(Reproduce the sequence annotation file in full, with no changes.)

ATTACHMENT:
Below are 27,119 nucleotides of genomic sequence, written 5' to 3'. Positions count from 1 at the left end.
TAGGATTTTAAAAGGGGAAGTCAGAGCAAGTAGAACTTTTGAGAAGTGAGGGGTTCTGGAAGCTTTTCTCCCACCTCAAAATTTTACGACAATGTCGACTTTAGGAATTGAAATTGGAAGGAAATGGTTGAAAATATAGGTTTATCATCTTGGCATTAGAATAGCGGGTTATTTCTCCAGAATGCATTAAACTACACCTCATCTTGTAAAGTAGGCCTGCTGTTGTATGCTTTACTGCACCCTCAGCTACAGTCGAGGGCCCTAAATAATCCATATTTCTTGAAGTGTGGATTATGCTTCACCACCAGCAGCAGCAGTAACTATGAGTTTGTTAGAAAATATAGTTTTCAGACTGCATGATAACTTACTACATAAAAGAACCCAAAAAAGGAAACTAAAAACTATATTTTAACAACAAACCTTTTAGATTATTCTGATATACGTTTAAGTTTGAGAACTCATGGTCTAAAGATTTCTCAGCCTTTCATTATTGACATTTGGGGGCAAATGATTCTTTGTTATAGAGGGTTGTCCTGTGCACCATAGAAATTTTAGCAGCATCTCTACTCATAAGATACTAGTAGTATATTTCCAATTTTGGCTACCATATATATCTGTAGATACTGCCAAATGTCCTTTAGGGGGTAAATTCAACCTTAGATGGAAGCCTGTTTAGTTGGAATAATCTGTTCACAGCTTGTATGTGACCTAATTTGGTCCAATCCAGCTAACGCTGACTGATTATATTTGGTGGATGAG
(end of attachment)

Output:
Below are 27,119 nucleotides of genomic sequence, written 5' to 3'. Positions count from 1 at the left end.
TAGGATTTTAAAAGGGGAAGTCAGAGCAAGTAGAACTTTTGAGAAGTGAGGGGTTCTGGAAGCTTTTCTCCCACCTCAAAATTTTACGACAATGTCGACTTTAGGAATTGAAATTGGAAGGAAATGGTTGAAAATATAGGTTTATCATCTTGGCATTAGAATAGCGGGTTATTTCTCCAGAATGCATTAAACTACACCTCATCTTGTAAAGTAGGCCTGCTGTTGTATGCTTTACTGCACCCTCAGCTACAGTCGAGGGCCCTAAATAATCCATATTTCTTGAAGTGTGGATTATGCTTCACCACCAGCAGCAGCAGTAACTATGAGTTTGTTAGAAAATATAGTTTTCAGACTGCATGATAACTTACTACATAAAAGAACCCAAAAAAGGAAACTAAAAACTATATTTTAACAACAAACCTTTTAGATTATTCTGATATACGTTTAAGTTTGAGAACTCATGGTCTAAAGATTTCTCAGCCTTTCATTATTGACATTTGGGGGCAAATGATTCTTTGTTATAGAGGGTTGTCCTGTGCACCATAGAAATTTTAGCAGCATCTCTACTCATAAGATACTAGTAGTATATTTCCAATTTTGGCTACCATATATATCTGTAGATACTGCCAAATGTCCTTTAGGGGGTAAATTCAACCTTAGATGGAAGCCTGTTTAGTTGGAATAATCTGTTCACAGCTTGTATGTGACCTAATTTGGTCCAATCCAGCTAACGCTGACTGATTATATTTGGTGGATGAG